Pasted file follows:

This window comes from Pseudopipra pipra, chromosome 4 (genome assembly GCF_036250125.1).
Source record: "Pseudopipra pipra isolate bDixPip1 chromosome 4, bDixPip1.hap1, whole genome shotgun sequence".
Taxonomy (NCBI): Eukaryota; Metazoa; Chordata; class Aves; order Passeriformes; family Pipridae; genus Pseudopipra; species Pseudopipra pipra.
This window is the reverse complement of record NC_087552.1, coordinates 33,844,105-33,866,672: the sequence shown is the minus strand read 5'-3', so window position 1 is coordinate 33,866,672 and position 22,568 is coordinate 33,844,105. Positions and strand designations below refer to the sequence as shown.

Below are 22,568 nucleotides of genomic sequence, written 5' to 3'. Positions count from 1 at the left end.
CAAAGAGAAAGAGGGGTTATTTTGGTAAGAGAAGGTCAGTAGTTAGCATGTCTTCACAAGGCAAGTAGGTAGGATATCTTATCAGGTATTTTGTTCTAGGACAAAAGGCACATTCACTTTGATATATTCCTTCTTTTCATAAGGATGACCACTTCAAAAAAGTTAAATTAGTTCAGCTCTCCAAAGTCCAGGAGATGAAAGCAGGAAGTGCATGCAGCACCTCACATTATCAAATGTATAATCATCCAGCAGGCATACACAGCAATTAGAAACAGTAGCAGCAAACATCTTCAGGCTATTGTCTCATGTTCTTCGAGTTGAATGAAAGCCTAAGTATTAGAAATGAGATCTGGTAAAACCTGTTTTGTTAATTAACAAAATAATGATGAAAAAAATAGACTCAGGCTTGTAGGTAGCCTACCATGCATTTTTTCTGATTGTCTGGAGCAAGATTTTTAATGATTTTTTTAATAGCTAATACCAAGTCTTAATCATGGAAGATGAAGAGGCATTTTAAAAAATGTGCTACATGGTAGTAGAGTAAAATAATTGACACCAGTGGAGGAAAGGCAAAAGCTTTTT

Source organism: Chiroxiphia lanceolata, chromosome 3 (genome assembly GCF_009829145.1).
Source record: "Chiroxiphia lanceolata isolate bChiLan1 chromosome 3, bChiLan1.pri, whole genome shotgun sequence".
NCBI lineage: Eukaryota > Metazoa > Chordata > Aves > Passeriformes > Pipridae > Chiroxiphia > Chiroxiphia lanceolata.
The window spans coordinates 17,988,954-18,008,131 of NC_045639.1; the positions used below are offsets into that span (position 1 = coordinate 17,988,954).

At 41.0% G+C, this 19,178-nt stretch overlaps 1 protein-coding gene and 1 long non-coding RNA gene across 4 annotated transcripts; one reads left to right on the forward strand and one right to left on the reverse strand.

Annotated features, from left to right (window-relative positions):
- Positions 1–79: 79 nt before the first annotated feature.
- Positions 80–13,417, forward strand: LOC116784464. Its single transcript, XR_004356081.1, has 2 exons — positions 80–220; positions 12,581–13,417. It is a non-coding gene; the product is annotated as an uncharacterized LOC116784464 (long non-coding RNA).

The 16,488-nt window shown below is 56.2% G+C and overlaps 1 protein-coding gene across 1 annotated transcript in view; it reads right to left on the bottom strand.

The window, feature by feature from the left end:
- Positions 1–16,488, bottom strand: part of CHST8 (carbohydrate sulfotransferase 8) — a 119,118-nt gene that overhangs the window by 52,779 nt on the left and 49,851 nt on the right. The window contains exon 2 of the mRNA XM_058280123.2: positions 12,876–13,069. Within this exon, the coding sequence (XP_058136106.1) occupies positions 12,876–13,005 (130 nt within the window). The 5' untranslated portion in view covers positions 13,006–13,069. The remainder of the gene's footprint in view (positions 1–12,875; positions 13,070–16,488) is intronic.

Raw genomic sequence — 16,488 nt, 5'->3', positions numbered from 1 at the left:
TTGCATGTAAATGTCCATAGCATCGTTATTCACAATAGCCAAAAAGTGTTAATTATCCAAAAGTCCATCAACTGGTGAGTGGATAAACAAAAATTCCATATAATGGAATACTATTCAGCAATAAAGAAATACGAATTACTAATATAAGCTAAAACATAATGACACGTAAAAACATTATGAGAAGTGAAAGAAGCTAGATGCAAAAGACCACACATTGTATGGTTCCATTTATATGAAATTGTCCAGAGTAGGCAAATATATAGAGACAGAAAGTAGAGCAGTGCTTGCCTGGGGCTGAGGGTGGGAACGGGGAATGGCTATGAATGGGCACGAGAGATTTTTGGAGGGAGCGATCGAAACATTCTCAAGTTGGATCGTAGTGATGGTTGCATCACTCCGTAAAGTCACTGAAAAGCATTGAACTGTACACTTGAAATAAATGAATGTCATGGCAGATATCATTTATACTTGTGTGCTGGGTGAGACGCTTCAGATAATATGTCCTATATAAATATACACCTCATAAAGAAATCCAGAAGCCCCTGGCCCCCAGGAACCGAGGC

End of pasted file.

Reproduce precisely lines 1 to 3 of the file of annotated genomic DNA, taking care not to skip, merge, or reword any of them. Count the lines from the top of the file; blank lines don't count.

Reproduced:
This window comes from Pseudopipra pipra, chromosome 4 (genome assembly GCF_036250125.1).
Source record: "Pseudopipra pipra isolate bDixPip1 chromosome 4, bDixPip1.hap1, whole genome shotgun sequence".
Taxonomy (NCBI): Eukaryota; Metazoa; Chordata; class Aves; order Passeriformes; family Pipridae; genus Pseudopipra; species Pseudopipra pipra.